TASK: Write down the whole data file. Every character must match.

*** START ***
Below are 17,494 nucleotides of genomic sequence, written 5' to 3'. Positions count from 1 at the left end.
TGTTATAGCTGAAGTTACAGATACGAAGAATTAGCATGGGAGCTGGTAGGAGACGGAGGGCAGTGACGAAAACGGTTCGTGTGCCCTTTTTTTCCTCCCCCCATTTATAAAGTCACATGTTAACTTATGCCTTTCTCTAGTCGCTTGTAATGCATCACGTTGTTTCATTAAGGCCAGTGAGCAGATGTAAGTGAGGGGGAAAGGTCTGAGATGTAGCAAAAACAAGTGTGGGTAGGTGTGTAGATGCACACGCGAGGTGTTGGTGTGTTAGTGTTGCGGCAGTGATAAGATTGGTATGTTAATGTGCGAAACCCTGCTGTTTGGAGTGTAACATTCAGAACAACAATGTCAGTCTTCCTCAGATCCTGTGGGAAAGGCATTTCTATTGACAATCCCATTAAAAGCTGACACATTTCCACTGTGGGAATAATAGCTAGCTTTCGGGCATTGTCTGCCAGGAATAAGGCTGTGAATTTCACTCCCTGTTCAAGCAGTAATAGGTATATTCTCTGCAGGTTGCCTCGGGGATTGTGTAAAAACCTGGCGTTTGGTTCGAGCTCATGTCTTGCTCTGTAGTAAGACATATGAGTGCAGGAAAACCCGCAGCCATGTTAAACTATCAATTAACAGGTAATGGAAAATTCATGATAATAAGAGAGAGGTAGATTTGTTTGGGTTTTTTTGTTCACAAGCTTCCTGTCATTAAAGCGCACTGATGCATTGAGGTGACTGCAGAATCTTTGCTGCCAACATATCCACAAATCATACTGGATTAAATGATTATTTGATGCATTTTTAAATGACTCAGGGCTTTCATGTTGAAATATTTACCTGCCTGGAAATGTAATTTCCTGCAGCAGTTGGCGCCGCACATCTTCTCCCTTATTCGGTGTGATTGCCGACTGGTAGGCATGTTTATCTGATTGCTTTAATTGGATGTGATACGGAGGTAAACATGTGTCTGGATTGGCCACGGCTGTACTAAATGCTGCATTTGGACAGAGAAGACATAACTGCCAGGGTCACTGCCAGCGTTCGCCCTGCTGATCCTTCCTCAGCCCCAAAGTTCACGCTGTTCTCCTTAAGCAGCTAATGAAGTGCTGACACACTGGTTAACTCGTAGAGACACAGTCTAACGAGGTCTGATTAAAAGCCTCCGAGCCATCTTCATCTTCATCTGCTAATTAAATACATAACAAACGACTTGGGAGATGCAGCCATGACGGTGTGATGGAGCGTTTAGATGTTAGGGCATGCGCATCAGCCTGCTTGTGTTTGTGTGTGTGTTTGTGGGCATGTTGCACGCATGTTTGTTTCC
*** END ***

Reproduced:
Below are 17,494 nucleotides of genomic sequence, written 5' to 3'. Positions count from 1 at the left end.
TGTTATAGCTGAAGTTACAGATACGAAGAATTAGCATGGGAGCTGGTAGGAGACGGAGGGCAGTGACGAAAACGGTTCGTGTGCCCTTTTTTTCCTCCCCCCATTTATAAAGTCACATGTTAACTTATGCCTTTCTCTAGTCGCTTGTAATGCATCACGTTGTTTCATTAAGGCCAGTGAGCAGATGTAAGTGAGGGGGAAAGGTCTGAGATGTAGCAAAAACAAGTGTGGGTAGGTGTGTAGATGCACACGCGAGGTGTTGGTGTGTTAGTGTTGCGGCAGTGATAAGATTGGTATGTTAATGTGCGAAACCCTGCTGTTTGGAGTGTAACATTCAGAACAACAATGTCAGTCTTCCTCAGATCCTGTGGGAAAGGCATTTCTATTGACAATCCCATTAAAAGCTGACACATTTCCACTGTGGGAATAATAGCTAGCTTTCGGGCATTGTCTGCCAGGAATAAGGCTGTGAATTTCACTCCCTGTTCAAGCAGTAATAGGTATATTCTCTGCAGGTTGCCTCGGGGATTGTGTAAAAACCTGGCGTTTGGTTCGAGCTCATGTCTTGCTCTGTAGTAAGACATATGAGTGCAGGAAAACCCGCAGCCATGTTAAACTATCAATTAACAGGTAATGGAAAATTCATGATAATAAGAGAGAGGTAGATTTGTTTGGGTTTTTTTGTTCACAAGCTTCCTGTCATTAAAGCGCACTGATGCATTGAGGTGACTGCAGAATCTTTGCTGCCAACATATCCACAAATCATACTGGATTAAATGATTATTTGATGCATTTTTAAATGACTCAGGGCTTTCATGTTGAAATATTTACCTGCCTGGAAATGTAATTTCCTGCAGCAGTTGGCGCCGCACATCTTCTCCCTTATTCGGTGTGATTGCCGACTGGTAGGCATGTTTATCTGATTGCTTTAATTGGATGTGATACGGAGGTAAACATGTGTCTGGATTGGCCACGGCTGTACTAAATGCTGCATTTGGACAGAGAAGACATAACTGCCAGGGTCACTGCCAGCGTTCGCCCTGCTGATCCTTCCTCAGCCCCAAAGTTCACGCTGTTCTCCTTAAGCAGCTAATGAAGTGCTGACACACTGGTTAACTCGTAGAGACACAGTCTAACGAGGTCTGATTAAAAGCCTCCGAGCCATCTTCATCTTCATCTGCTAATTAAATACATAACAAACGACTTGGGAGATGCAGCCATGACGGTGTGATGGAGCGTTTAGATGTTAGGGCATGCGCATCAGCCTGCTTGTGTTTGTGTGTGTGTTTGTGGGCATGTTGCACGCATGTTTGTTTCC